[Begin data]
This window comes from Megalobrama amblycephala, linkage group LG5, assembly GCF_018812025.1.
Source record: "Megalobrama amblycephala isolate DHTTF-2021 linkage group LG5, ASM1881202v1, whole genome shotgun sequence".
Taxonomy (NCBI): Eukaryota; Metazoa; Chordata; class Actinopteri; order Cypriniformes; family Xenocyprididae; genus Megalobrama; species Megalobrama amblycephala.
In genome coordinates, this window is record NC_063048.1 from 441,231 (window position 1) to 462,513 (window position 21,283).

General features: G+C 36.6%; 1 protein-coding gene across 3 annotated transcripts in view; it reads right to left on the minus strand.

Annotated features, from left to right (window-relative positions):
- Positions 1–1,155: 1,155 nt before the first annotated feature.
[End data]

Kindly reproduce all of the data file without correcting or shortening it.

This window comes from Megalobrama amblycephala, linkage group LG5, assembly GCF_018812025.1.
Source record: "Megalobrama amblycephala isolate DHTTF-2021 linkage group LG5, ASM1881202v1, whole genome shotgun sequence".
Taxonomy (NCBI): Eukaryota; Metazoa; Chordata; class Actinopteri; order Cypriniformes; family Xenocyprididae; genus Megalobrama; species Megalobrama amblycephala.
In genome coordinates, this window is record NC_063048.1 from 441,231 (window position 1) to 462,513 (window position 21,283).

General features: G+C 36.6%; 1 protein-coding gene across 3 annotated transcripts in view; it reads right to left on the minus strand.

Annotated features, from left to right (window-relative positions):
- Positions 1–1,155: 1,155 nt before the first annotated feature.